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Tree Physiol. 2016 Jun;36(6):756-69. doi: 10.1093/treephys/tpw020. Epub 2016 Apr 15.

Linking xylem water storage with anatomical parameters in five temperate tree species.

Author information

1
Faculty of Science, Department of Experimental Biology, Masaryk University, Kotlářská 2, 611 37 Brno, Czech Republic r.jupa@mail.muni.cz.
2
Institute of Systematic Botany and Ecology, Ulm University, Albert-Einstein-Allee 11, 890 81 Ulm, Germany Faculty of Science, Department of Experimental Plant Biology, Charles University, Viničná 5, 128 44 Prague, Czech Republic.
3
Faculty of Science, Department of Experimental Biology, Masaryk University, Kotlářská 2, 611 37 Brno, Czech Republic.
4
Institute of Systematic Botany and Ecology, Ulm University, Albert-Einstein-Allee 11, 890 81 Ulm, Germany.

Abstract

The release of water from storage compartments to the transpiration stream is an important functional mechanism that provides the buffering of sudden fluctuations in water potential. The ability of tissues to release water per change in water potential, referred to as hydraulic capacitance, is assumed to be associated with the anatomy of storage tissues. However, information about how specific anatomical parameters determine capacitance is limited. In this study, we measured sapwood capacitance (C) in terminal branches and roots of five temperate tree species (Fagus sylvatica L., Picea abies L., Quercus robur L., Robinia pseudoacacia L., Tilia cordata Mill.). Capacitance was calculated separately for water released mainly from capillary (CI; open vessels, tracheids, fibres, intercellular spaces and cracks) and elastic storage compartments (CII; living parenchyma cells), corresponding to two distinct phases of the moisture release curve. We found that C was generally higher in roots than branches, with CI being 3-11 times higher than CII Sapwood density and the ratio of dead to living xylem cells were most closely correlated with C In addition, the magnitude of CI was strongly correlated with fibre/tracheid lumen area, whereas CII was highly dependent on the thickness of axial parenchyma cell walls. Our results indicate that water released from capillary compartments predominates over water released from elastic storage in both branches and roots, suggesting the limited importance of parenchyma cells for water storage in juvenile xylem of temperate tree species. Contrary to intact organs, water released from open conduits in our small wood samples significantly increased CI at relatively high water potentials. Linking anatomical parameters with the hydraulic capacitance of a tissue contributes to a better understanding of water release mechanisms and their implications for plant hydraulics.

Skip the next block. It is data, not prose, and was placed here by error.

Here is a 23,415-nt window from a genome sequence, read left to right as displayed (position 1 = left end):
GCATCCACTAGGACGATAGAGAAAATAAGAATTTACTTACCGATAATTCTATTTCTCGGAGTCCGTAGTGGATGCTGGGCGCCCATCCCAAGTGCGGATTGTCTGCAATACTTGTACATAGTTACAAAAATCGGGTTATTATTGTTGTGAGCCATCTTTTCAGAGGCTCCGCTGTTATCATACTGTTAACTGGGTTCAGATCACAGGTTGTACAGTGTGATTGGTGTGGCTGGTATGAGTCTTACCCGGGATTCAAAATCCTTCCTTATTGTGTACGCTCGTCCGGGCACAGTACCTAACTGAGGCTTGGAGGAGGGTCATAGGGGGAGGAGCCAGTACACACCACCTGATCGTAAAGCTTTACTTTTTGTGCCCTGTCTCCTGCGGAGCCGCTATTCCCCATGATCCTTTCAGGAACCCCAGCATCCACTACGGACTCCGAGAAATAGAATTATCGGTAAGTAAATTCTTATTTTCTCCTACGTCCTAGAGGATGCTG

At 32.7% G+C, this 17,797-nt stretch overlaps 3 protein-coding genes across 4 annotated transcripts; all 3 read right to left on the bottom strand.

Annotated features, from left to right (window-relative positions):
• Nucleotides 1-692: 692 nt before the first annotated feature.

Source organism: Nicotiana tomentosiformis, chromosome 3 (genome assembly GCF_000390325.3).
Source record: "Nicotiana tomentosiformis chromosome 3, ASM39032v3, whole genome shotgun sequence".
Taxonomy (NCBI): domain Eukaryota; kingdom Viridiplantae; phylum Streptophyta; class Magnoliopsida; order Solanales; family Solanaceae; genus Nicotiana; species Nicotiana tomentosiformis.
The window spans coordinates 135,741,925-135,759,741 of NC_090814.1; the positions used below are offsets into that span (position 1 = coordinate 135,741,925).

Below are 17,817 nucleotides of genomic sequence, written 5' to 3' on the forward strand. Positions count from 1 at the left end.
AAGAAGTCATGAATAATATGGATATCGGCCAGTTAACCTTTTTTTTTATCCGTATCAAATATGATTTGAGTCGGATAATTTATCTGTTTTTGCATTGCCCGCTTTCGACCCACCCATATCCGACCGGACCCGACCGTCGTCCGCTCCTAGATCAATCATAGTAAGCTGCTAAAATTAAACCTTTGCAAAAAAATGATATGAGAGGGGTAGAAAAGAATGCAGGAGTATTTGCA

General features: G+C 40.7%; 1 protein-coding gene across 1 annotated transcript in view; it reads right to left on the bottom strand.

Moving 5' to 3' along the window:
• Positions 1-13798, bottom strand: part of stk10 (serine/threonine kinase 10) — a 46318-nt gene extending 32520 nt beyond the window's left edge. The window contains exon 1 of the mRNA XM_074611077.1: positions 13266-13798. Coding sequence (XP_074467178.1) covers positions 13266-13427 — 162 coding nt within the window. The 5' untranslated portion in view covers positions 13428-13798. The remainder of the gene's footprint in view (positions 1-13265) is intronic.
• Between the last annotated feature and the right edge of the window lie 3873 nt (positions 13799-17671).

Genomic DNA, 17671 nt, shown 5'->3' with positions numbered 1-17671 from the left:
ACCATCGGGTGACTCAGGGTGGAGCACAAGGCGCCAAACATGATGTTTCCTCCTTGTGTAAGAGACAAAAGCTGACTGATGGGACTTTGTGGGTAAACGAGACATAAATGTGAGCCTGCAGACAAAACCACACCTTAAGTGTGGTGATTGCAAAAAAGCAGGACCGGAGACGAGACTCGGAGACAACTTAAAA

KEYWORDS:

branch xylem; capacitance; embolism; parenchyma; root xylem; sapwood; water potential; wood density

PMID:
27083523
DOI:
10.1093/treephys/tpw020
[Indexed for MEDLINE]

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